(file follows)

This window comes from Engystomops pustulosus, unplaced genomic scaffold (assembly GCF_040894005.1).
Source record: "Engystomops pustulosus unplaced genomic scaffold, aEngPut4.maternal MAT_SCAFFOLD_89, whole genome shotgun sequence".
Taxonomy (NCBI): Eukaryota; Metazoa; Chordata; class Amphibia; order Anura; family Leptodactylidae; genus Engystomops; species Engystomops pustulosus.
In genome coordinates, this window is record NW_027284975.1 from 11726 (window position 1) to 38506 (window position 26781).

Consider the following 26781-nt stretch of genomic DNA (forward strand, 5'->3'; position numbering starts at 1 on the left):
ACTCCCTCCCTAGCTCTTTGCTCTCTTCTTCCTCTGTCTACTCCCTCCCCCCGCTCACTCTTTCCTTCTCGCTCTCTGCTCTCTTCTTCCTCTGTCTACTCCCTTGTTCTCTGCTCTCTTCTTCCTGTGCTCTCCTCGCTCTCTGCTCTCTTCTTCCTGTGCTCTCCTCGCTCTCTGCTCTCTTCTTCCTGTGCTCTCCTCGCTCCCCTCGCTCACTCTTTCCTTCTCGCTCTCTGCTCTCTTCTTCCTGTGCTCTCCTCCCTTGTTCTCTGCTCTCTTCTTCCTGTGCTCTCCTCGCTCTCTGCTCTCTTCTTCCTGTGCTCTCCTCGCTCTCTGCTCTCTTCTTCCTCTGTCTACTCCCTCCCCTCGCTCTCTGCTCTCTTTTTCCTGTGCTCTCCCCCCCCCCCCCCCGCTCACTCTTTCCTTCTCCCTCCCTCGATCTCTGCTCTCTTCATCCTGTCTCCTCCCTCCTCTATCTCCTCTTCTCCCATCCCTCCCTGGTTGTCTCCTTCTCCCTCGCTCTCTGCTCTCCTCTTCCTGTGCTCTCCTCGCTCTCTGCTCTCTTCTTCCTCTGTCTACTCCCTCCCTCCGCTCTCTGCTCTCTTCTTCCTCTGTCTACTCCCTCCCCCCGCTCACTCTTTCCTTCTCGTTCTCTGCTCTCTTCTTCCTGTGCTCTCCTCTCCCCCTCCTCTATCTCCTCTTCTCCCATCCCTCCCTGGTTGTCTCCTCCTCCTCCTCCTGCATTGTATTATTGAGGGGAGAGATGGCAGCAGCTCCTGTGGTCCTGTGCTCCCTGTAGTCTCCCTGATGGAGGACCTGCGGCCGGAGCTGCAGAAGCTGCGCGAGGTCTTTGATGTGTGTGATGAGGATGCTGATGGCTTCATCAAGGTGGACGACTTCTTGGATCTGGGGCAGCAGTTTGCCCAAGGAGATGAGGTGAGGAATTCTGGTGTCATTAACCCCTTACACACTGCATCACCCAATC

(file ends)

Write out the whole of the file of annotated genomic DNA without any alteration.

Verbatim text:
This window comes from Engystomops pustulosus, unplaced genomic scaffold (assembly GCF_040894005.1).
Source record: "Engystomops pustulosus unplaced genomic scaffold, aEngPut4.maternal MAT_SCAFFOLD_89, whole genome shotgun sequence".
Taxonomy (NCBI): Eukaryota; Metazoa; Chordata; class Amphibia; order Anura; family Leptodactylidae; genus Engystomops; species Engystomops pustulosus.
In genome coordinates, this window is record NW_027284975.1 from 11726 (window position 1) to 38506 (window position 26781).

Consider the following 26781-nt stretch of genomic DNA (forward strand, 5'->3'; position numbering starts at 1 on the left):
ACTCCCTCCCTAGCTCTTTGCTCTCTTCTTCCTCTGTCTACTCCCTCCCCCCGCTCACTCTTTCCTTCTCGCTCTCTGCTCTCTTCTTCCTCTGTCTACTCCCTTGTTCTCTGCTCTCTTCTTCCTGTGCTCTCCTCGCTCTCTGCTCTCTTCTTCCTGTGCTCTCCTCGCTCTCTGCTCTCTTCTTCCTGTGCTCTCCTCGCTCCCCTCGCTCACTCTTTCCTTCTCGCTCTCTGCTCTCTTCTTCCTGTGCTCTCCTCCCTTGTTCTCTGCTCTCTTCTTCCTGTGCTCTCCTCGCTCTCTGCTCTCTTCTTCCTGTGCTCTCCTCGCTCTCTGCTCTCTTCTTCCTCTGTCTACTCCCTCCCCTCGCTCTCTGCTCTCTTTTTCCTGTGCTCTCCCCCCCCCCCCCCCGCTCACTCTTTCCTTCTCCCTCCCTCGATCTCTGCTCTCTTCATCCTGTCTCCTCCCTCCTCTATCTCCTCTTCTCCCATCCCTCCCTGGTTGTCTCCTTCTCCCTCGCTCTCTGCTCTCCTCTTCCTGTGCTCTCCTCGCTCTCTGCTCTCTTCTTCCTCTGTCTACTCCCTCCCTCCGCTCTCTGCTCTCTTCTTCCTCTGTCTACTCCCTCCCCCCGCTCACTCTTTCCTTCTCGTTCTCTGCTCTCTTCTTCCTGTGCTCTCCTCTCCCCCTCCTCTATCTCCTCTTCTCCCATCCCTCCCTGGTTGTCTCCTCCTCCTCCTCCTGCATTGTATTATTGAGGGGAGAGATGGCAGCAGCTCCTGTGGTCCTGTGCTCCCTGTAGTCTCCCTGATGGAGGACCTGCGGCCGGAGCTGCAGAAGCTGCGCGAGGTCTTTGATGTGTGTGATGAGGATGCTGATGGCTTCATCAAGGTGGACGACTTCTTGGATCTGGGGCAGCAGTTTGCCCAAGGAGATGAGGTGAGGAATTCTGGTGTCATTAACCCCTTACACACTGCATCACCCAATC